Francesca Alexander - Decorating a Shrine, 1865

Francesca Alexander (Boston, 1837 - 1917, Florence)

Decorating a Shrine, 1865

Oil on canvas, 125.2 x 93 cm (49 5/16 x 36 5/8 in.)


Object details

Accession number



Commissioned by Mrs. John L. Gardner (Catherine Endicott Peabody, 1808-1883), Isabella Stewart Gardner's mother-in-law, of the artist Francesca Alexander (1837-1917), Florence in about November 1863. The money for the commission was donated to charity to aid the peasant population of Florence.
Shipped to Boston by 25 April 1865.
Presumably, bequeathed to Isabella Stewart Gardner's husband, John L. Gardner, Jr. (1837-1898), in 1884.


Inscribed (shrine): IN TE MISERICORDIA IN TE PIETATE IN TE MAGNIFICENZA IN TE S' ADUNA QUANTUNQUE IN CREATURA È DI BONTATE (In thee mercy, in thee pity, in thee great works, in thee in united whatever there is of goodness in creation)

Dimension Notes

Framed: 136.21 x 104.78 x 3.81 cm (53 5/8 x 41 1/4 x 1 1/2 in.)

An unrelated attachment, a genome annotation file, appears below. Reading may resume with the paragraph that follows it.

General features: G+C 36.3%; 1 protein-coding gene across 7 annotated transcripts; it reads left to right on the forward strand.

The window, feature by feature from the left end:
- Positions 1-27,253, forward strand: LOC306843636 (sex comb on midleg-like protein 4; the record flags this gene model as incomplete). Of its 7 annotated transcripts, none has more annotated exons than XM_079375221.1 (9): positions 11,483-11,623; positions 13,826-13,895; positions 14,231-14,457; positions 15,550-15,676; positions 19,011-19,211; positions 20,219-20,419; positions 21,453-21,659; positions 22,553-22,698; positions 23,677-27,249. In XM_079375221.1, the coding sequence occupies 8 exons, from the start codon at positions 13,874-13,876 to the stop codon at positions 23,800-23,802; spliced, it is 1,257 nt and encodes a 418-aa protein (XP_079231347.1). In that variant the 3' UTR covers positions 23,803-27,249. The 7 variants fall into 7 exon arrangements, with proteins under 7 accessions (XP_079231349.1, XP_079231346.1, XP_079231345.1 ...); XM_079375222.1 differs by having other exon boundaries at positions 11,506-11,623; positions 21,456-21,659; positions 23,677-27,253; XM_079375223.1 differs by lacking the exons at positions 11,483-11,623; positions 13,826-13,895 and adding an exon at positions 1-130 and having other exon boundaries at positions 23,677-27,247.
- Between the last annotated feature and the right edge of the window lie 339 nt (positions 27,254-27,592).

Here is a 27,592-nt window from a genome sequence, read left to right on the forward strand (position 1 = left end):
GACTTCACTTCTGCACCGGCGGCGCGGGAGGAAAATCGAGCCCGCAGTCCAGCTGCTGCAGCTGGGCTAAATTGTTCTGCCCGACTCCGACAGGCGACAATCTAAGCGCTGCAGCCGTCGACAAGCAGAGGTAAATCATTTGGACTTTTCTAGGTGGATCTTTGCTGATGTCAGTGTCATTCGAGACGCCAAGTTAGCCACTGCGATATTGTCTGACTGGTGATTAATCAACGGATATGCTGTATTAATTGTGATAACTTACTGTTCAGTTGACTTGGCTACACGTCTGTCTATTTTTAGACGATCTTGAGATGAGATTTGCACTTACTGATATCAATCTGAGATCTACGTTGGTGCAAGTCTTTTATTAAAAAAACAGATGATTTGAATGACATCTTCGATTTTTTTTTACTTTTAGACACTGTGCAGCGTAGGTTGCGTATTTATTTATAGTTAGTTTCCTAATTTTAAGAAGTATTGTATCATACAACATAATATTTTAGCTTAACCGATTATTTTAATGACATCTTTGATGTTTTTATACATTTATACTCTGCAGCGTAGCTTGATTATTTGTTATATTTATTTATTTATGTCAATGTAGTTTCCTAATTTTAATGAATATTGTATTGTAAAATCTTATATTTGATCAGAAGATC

Lucia Gray Swett. John Ruskin's Letters to Francesca Alexander and Memoirs of the Alexanders (Boston, 1931), p. 258. (excerpting a letter from the artist to her friend Lilly Cleveland, November 1863)
Philip Hendy. Catalogue of Exhibited Paintings and Drawings (Boston, 1931), pp. 3-4.
Gilbert Wendel Longstreet and Morris Carter. General Catalogue (Boston, 1935), p. 134.
Philip Hendy. European and American Paintings in the Isabella Stewart Gardner Museum (Boston, 1974), p. 1, ill.

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Esther Frances (“Fanny”) Alexander was born in Boston in 1837 and moved to Florence, Italy with her parents when she was a teenager. Early in her career, Esther created drawings of poor Tuscan farmers for American donors to help support her mother’s charity work in the region. In this painting, commissioned by Isabella’s mother-in-law, the landscape we see below the shrine is a view of the Val d'Arno from the hill of Bellosguardo outside Florence, where Alexander was living with her mother. The shrine is inscribed, “In thee mercy, in thee pity, in thee great works, in thee is united whatever there is of goodness in creation,” reflecting Alexander’s interest in religious subjects.

Alexander met English art critic John Ruskin in 1882 and he became interested in her images of local life and translations of Tuscan songs. Over the following two decades he published many of her works to great success in the United States and Great Britain.  Several of Alexander’s books are in Isabella’s collection.